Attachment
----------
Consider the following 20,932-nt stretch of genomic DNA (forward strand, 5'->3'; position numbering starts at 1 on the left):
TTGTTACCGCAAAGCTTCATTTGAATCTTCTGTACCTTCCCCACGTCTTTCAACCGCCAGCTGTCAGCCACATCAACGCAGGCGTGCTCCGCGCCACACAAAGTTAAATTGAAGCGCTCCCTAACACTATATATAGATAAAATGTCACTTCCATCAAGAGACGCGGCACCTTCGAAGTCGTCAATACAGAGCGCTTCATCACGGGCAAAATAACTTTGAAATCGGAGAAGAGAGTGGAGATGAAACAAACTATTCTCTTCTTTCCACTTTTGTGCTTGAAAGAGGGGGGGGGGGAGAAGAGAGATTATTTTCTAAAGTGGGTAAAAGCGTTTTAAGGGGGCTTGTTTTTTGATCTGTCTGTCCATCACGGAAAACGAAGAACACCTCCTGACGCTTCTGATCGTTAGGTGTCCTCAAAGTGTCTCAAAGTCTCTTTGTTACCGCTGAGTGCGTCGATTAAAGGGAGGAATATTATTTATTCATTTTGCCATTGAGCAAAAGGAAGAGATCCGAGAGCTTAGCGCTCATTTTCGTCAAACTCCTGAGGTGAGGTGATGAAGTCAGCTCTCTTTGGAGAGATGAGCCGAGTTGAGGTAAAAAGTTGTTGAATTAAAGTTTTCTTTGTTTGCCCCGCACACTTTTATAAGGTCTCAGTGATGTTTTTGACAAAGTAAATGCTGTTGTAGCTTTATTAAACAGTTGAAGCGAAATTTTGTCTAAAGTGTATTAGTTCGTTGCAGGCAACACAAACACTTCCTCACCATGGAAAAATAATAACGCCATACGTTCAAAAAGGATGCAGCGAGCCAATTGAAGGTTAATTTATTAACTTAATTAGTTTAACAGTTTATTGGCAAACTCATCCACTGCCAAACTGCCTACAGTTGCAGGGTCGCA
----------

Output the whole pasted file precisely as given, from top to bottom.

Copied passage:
Consider the following 20,932-nt stretch of genomic DNA (forward strand, 5'->3'; position numbering starts at 1 on the left):
TTGTTACCGCAAAGCTTCATTTGAATCTTCTGTACCTTCCCCACGTCTTTCAACCGCCAGCTGTCAGCCACATCAACGCAGGCGTGCTCCGCGCCACACAAAGTTAAATTGAAGCGCTCCCTAACACTATATATAGATAAAATGTCACTTCCATCAAGAGACGCGGCACCTTCGAAGTCGTCAATACAGAGCGCTTCATCACGGGCAAAATAACTTTGAAATCGGAGAAGAGAGTGGAGATGAAACAAACTATTCTCTTCTTTCCACTTTTGTGCTTGAAAGAGGGGGGGGGGGAGAAGAGAGATTATTTTCTAAAGTGGGTAAAAGCGTTTTAAGGGGGCTTGTTTTTTGATCTGTCTGTCCATCACGGAAAACGAAGAACACCTCCTGACGCTTCTGATCGTTAGGTGTCCTCAAAGTGTCTCAAAGTCTCTTTGTTACCGCTGAGTGCGTCGATTAAAGGGAGGAATATTATTTATTCATTTTGCCATTGAGCAAAAGGAAGAGATCCGAGAGCTTAGCGCTCATTTTCGTCAAACTCCTGAGGTGAGGTGATGAAGTCAGCTCTCTTTGGAGAGATGAGCCGAGTTGAGGTAAAAAGTTGTTGAATTAAAGTTTTCTTTGTTTGCCCCGCACACTTTTATAAGGTCTCAGTGATGTTTTTGACAAAGTAAATGCTGTTGTAGCTTTATTAAACAGTTGAAGCGAAATTTTGTCTAAAGTGTATTAGTTCGTTGCAGGCAACACAAACACTTCCTCACCATGGAAAAATAATAACGCCATACGTTCAAAAAGGATGCAGCGAGCCAATTGAAGGTTAATTTATTAACTTAATTAGTTTAACAGTTTATTGGCAAACTCATCCACTGCCAAACTGCCTACAGTTGCAGGGTCGCA